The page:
Washington, 17 July 1997 (RFE/RL) - U.S. President Bill Clinton says the mission of the NATO-led Stabilization Force (SFOR) in Bosnia-Herzegovina will end on schedule, next summer. But he added that work in connection with the Dayton peace accords will continue and a decision has not been made on whether NATO will continue to play a role in the region.
Clinton made the comment at a White House ceremony where he announced his choice of four-star U.S. Army General Henry Shelton to be the next Chairman of the Joint Chiefs of Staff.
Shelton will succeed Army General John Shalikashvili. Shelton's nomination must be approved by the U.S. Senate.
In Pale today, the Serb member of Bosnia's three-man collective presidency met U.S. General William Crouch, commander of the NATO stabilization force in Bosnia.
No statements were released following the meeting between Crouch and Momcilo Krajisnik in the Bosnian Serb stronghold of Pale. Western media say the two men emerged from their talks looking grim.
Today's talks follow increased violence against international workers in Bosnian-Serb territory.
Earlier, the Bosnian-Serb news agency quoted Krajisnik as saying the recent spate of attacks had been sparked by fear and feelings of insecurity. He said those feelings stemmed from the secret list of indictiments for war crimes levelled against Bosnian-Serbs.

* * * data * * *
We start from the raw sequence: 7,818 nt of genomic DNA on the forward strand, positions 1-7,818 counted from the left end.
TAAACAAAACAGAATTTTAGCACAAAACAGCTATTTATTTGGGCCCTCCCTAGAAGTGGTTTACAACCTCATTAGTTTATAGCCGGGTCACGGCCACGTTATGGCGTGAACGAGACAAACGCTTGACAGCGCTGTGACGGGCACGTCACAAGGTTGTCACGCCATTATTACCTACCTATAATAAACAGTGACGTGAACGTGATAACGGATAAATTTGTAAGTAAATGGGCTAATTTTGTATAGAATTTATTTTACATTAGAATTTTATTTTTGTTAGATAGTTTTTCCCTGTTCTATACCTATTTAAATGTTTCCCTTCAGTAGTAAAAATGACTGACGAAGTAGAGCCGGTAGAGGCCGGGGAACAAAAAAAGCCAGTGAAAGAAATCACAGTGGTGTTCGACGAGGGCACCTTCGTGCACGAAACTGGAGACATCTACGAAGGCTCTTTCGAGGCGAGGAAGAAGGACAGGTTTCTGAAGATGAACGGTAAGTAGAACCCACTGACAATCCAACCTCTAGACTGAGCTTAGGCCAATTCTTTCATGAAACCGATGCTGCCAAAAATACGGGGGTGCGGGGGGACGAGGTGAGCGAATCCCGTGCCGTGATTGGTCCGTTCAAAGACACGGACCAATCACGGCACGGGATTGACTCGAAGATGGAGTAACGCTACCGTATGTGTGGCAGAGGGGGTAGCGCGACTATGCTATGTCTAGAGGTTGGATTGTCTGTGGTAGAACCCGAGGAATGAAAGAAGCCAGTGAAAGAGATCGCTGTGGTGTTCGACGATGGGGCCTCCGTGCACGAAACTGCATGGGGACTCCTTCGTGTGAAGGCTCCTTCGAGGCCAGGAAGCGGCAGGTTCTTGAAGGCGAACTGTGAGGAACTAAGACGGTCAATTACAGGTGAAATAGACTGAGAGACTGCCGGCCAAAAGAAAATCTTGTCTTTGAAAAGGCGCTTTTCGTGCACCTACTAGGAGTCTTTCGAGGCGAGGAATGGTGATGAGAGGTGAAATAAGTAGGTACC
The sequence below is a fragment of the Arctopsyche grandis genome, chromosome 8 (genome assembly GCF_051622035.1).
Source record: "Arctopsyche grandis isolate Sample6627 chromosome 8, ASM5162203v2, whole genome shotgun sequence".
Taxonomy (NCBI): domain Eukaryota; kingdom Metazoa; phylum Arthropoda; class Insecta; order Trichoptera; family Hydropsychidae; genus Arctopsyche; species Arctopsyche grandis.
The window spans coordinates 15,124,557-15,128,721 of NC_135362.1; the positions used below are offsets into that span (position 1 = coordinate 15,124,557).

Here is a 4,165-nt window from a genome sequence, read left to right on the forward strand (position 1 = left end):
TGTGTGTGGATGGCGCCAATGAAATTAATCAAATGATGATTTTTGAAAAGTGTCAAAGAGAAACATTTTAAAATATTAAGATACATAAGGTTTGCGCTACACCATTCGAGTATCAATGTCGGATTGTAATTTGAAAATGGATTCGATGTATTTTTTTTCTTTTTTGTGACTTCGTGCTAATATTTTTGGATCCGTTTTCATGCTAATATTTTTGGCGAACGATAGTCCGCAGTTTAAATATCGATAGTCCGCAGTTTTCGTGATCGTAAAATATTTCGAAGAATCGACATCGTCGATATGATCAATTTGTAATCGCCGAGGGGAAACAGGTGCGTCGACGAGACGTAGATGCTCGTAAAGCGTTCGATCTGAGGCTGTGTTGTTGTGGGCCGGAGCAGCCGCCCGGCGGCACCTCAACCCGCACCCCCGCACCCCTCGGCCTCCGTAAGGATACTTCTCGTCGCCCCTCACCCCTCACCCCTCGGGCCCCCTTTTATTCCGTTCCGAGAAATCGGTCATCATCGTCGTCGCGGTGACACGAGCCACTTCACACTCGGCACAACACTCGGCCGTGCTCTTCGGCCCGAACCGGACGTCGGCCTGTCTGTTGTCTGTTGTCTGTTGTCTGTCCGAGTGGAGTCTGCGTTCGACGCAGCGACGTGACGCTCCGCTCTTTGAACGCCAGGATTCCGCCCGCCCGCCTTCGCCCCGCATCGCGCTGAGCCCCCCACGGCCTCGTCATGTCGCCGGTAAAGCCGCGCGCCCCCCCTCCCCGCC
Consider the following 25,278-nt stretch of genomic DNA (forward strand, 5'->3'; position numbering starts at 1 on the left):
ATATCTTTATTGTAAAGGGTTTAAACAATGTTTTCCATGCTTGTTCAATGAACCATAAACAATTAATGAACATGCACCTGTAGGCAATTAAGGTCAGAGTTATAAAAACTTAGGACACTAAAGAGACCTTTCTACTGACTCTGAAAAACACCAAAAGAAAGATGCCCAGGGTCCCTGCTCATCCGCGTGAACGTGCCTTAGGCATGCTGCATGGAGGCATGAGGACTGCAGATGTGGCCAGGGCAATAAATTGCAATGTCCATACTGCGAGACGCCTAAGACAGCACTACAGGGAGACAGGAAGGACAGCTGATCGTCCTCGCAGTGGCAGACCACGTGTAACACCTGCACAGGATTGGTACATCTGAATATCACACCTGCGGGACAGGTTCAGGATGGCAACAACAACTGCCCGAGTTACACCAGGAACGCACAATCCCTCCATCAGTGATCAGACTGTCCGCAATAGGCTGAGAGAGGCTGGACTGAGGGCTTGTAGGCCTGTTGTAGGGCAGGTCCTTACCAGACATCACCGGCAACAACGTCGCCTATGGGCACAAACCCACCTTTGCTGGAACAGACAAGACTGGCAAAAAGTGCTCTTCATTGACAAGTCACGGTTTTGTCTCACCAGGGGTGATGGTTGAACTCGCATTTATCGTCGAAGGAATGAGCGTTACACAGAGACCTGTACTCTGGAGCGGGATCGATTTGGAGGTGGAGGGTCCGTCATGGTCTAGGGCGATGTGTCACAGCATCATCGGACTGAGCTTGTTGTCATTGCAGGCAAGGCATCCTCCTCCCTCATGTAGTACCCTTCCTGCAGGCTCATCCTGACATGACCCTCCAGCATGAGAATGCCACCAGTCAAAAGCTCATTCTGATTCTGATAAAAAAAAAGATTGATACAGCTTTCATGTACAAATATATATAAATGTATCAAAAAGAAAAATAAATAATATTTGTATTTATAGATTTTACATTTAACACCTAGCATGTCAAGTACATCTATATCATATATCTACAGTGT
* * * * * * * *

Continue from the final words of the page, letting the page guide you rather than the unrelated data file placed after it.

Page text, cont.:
A week ago, British troops in the NATO-led force shot dead one suspected Bosnian-Serb war criminal and arrested and extradited another to face trial in the Hague.
Meanwhile, David Foley, with the Organization For Security and Cooperation in Europe (OSCE) mission in Bosnia, said staff are back at work in the Northern Bosnian town of Brcko after receiving a bomb threat last night. Foley said there was a brief evacuation and search, but no device was found. Elsewhere, there have been four bombings in as many days, but there have been no injuries reported.